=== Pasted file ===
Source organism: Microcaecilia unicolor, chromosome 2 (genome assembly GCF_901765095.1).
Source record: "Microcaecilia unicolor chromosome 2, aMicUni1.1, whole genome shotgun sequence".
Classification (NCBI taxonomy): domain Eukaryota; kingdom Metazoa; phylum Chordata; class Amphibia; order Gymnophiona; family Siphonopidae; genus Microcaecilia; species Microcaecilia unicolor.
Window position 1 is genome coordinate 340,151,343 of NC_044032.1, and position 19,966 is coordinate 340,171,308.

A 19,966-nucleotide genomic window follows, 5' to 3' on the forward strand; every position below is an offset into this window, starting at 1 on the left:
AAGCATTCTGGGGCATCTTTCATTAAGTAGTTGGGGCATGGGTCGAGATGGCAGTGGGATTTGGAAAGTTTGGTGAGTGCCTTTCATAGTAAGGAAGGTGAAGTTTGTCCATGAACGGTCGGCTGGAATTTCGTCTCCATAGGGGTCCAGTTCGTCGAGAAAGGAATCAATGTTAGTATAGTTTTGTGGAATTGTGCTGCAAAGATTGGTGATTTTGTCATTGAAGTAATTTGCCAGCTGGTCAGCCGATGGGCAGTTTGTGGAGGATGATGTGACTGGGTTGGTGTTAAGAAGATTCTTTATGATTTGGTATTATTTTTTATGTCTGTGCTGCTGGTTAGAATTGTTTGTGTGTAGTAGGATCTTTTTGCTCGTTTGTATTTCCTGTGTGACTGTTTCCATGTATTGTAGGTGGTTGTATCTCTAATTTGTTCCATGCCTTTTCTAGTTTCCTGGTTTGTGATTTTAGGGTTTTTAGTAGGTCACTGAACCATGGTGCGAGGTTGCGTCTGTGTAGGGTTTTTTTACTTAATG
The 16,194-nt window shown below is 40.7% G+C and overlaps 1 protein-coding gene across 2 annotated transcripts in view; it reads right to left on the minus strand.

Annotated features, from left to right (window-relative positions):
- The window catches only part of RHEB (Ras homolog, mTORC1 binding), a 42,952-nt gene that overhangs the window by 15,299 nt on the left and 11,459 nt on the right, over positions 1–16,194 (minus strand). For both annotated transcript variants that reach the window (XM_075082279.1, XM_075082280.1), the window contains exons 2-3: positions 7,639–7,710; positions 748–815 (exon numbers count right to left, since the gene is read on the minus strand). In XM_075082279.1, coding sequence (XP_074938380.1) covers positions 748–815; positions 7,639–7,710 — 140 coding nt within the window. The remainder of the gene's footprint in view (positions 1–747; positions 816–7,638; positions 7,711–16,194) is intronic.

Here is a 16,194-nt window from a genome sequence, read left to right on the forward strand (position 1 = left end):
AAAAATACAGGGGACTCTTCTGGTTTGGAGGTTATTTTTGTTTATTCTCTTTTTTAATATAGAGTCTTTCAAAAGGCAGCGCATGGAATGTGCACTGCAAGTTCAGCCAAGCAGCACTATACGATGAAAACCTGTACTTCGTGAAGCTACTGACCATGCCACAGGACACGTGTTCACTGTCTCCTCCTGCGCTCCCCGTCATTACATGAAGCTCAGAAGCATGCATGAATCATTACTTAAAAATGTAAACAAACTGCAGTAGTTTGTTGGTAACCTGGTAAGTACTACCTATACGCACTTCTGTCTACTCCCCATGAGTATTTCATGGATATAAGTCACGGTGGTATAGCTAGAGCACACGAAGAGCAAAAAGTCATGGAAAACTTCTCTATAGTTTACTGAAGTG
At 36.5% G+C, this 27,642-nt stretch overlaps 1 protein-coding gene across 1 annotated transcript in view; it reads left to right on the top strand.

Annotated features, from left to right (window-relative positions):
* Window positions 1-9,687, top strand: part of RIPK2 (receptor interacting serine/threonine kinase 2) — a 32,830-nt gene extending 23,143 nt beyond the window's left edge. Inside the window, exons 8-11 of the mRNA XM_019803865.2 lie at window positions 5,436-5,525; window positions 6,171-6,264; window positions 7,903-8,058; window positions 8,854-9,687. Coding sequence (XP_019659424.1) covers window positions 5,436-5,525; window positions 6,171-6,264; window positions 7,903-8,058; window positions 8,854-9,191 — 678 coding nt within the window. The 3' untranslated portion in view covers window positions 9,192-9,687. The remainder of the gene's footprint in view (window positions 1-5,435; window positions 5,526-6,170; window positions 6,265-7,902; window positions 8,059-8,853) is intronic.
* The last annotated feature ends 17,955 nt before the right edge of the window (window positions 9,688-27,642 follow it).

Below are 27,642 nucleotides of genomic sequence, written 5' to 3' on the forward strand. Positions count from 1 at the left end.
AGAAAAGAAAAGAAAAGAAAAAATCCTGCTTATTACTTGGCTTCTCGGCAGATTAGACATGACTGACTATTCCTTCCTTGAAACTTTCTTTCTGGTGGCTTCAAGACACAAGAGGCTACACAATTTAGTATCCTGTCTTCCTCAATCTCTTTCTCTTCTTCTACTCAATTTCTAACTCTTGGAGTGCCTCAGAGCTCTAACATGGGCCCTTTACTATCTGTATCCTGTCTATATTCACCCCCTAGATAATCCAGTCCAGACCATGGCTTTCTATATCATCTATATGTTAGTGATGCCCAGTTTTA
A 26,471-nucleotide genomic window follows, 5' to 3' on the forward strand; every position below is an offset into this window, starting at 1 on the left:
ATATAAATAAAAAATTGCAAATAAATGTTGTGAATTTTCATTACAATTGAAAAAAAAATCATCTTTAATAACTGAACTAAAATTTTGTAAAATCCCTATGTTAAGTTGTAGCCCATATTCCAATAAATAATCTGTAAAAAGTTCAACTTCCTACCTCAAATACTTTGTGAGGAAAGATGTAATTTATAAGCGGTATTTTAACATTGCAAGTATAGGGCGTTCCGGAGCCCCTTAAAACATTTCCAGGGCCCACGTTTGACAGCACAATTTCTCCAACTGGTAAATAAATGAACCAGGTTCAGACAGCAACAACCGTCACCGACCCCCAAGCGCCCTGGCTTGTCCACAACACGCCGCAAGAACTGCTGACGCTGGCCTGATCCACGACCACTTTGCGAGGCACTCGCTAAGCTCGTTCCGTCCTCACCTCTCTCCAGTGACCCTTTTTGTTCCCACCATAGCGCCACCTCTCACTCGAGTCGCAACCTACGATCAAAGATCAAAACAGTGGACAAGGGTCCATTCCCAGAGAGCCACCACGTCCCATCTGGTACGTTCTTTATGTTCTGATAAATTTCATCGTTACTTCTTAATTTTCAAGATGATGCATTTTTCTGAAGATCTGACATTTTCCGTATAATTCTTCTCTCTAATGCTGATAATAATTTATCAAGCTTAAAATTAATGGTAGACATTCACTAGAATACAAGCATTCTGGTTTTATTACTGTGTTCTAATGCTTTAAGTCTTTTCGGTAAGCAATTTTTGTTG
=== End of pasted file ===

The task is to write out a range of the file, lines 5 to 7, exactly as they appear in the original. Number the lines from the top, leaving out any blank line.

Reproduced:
A 19,966-nucleotide genomic window follows, 5' to 3' on the forward strand; every position below is an offset into this window, starting at 1 on the left:
AAGCATTCTGGGGCATCTTTCATTAAGTAGTTGGGGCATGGGTCGAGATGGCAGTGGGATTTGGAAAGTTTGGTGAGTGCCTTTCATAGTAAGGAAGGTGAAGTTTGTCCATGAACGGTCGGCTGGAATTTCGTCTCCATAGGGGTCCAGTTCGTCGAGAAAGGAATCAATGTTAGTATAGTTTTGTGGAATTGTGCTGCAAAGATTGGTGATTTTGTCATTGAAGTAATTTGCCAGCTGGTCAGCCGATGGGCAGTTTGTGGAGGATGATGTGACTGGGTTGGTGTTAAGAAGATTCTTTATGATTTGGTATTATTTTTTATGTCTGTGCTGCTGGTTAGAATTGTTTGTGTGTAGTAGGATCTTTTTGCTCGTTTGTATTTCCTGTGTGACTGTTTCCATGTATTGTAGGTGGTTGTATCTCTAATTTGTTCCATGCCTTTTCTAGTTTCCTGGTTTGTGATTTTAGGGTTTTTAGTAGGTCACTGAACCATGGTGCGAGGTTGCGTCTGTGTAGGGTTTTTTTACTTAATG
The 16,194-nt window shown below is 40.7% G+C and overlaps 1 protein-coding gene across 2 annotated transcripts in view; it reads right to left on the minus strand.